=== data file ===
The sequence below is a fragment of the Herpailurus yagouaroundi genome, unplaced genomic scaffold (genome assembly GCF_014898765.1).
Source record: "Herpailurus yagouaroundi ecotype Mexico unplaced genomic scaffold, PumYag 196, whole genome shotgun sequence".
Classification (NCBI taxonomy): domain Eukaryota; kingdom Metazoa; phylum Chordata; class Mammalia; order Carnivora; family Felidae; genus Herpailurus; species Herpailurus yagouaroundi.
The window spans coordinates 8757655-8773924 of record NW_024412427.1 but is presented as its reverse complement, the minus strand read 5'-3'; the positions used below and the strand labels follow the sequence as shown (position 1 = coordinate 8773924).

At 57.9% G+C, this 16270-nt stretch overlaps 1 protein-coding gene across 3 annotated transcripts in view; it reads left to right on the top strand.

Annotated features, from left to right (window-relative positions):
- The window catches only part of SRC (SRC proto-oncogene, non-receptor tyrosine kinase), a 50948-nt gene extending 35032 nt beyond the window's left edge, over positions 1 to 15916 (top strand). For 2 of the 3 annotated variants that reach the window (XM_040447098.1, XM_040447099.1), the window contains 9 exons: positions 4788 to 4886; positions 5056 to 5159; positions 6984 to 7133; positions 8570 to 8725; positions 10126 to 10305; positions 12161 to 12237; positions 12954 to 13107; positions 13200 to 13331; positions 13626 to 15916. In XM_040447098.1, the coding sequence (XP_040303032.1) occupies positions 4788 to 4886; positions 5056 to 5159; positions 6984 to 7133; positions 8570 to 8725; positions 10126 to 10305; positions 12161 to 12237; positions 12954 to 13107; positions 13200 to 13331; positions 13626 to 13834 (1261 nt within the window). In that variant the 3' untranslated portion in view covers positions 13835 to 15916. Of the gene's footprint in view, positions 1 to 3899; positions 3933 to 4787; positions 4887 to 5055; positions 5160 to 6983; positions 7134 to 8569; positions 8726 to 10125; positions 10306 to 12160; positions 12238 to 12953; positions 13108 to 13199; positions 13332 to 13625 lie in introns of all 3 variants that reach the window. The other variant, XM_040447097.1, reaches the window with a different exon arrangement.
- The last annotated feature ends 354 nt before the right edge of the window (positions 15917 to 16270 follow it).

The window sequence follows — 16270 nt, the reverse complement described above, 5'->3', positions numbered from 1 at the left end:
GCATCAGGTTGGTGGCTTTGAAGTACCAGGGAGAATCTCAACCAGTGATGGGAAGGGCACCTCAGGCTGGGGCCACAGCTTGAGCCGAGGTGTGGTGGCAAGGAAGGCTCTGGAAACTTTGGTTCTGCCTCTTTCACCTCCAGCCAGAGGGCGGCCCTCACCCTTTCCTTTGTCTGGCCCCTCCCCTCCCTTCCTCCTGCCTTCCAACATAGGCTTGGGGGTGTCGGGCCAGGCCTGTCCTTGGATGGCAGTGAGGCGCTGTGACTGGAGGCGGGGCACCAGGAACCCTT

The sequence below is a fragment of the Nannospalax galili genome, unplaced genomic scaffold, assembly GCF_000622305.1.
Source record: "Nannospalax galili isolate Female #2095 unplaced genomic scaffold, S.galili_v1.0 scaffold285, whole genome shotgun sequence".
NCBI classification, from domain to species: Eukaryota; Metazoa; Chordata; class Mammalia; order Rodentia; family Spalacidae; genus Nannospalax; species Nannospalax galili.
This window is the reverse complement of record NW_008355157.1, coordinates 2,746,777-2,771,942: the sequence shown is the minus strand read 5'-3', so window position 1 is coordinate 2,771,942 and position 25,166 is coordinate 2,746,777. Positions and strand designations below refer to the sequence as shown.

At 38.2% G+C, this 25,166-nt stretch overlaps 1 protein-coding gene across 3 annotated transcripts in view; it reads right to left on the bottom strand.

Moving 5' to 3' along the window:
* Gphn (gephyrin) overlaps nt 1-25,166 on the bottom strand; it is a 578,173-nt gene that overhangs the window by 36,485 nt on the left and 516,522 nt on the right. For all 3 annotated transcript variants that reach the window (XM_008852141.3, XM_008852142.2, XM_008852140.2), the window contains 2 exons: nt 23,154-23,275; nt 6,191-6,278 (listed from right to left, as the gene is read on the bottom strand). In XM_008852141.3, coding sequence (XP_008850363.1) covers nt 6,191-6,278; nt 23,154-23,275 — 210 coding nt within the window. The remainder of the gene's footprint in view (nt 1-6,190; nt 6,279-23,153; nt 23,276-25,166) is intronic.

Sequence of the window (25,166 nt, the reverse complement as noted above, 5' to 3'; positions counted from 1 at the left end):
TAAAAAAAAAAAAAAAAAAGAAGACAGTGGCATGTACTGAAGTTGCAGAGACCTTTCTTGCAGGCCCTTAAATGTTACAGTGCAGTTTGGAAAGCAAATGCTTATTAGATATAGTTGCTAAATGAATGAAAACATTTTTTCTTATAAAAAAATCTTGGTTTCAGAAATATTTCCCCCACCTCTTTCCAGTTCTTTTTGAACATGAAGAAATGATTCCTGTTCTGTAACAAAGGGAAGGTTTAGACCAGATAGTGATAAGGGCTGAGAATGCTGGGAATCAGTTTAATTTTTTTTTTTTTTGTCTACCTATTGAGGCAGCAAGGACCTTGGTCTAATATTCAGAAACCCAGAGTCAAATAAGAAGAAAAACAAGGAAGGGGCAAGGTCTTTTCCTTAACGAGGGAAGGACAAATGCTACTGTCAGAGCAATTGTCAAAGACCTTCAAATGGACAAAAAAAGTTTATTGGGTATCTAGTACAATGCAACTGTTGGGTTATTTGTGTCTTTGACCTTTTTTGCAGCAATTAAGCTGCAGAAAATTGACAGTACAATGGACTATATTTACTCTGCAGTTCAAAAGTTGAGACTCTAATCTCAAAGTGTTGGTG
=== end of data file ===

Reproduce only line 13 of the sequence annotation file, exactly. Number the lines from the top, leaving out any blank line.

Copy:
NCBI classification, from domain to species: Eukaryota; Metazoa; Chordata; class Mammalia; order Rodentia; family Spalacidae; genus Nannospalax; species Nannospalax galili.